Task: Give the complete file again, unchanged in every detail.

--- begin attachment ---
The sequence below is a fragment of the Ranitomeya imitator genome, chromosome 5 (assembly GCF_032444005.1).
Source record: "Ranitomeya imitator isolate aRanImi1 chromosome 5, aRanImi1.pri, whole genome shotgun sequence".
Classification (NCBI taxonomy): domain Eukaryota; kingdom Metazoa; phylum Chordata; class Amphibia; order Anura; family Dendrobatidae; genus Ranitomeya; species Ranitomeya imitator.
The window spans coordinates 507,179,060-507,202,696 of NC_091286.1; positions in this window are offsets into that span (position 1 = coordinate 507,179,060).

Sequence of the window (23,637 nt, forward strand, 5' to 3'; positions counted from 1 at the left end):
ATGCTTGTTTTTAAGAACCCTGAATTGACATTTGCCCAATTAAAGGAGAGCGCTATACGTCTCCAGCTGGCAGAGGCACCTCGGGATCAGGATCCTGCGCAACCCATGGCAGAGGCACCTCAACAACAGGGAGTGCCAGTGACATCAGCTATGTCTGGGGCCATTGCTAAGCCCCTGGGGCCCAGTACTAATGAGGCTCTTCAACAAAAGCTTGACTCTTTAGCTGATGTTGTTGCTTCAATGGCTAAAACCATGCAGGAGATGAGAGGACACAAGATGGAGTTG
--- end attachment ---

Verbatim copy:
The sequence below is a fragment of the Ranitomeya imitator genome, chromosome 5 (assembly GCF_032444005.1).
Source record: "Ranitomeya imitator isolate aRanImi1 chromosome 5, aRanImi1.pri, whole genome shotgun sequence".
Classification (NCBI taxonomy): domain Eukaryota; kingdom Metazoa; phylum Chordata; class Amphibia; order Anura; family Dendrobatidae; genus Ranitomeya; species Ranitomeya imitator.
The window spans coordinates 507,179,060-507,202,696 of NC_091286.1; positions in this window are offsets into that span (position 1 = coordinate 507,179,060).

Sequence of the window (23,637 nt, forward strand, 5' to 3'; positions counted from 1 at the left end):
ATGCTTGTTTTTAAGAACCCTGAATTGACATTTGCCCAATTAAAGGAGAGCGCTATACGTCTCCAGCTGGCAGAGGCACCTCGGGATCAGGATCCTGCGCAACCCATGGCAGAGGCACCTCAACAACAGGGAGTGCCAGTGACATCAGCTATGTCTGGGGCCATTGCTAAGCCCCTGGGGCCCAGTACTAATGAGGCTCTTCAACAAAAGCTTGACTCTTTAGCTGATGTTGTTGCTTCAATGGCTAAAACCATGCAGGAGATGAGAGGACACAAGATGGAGTTG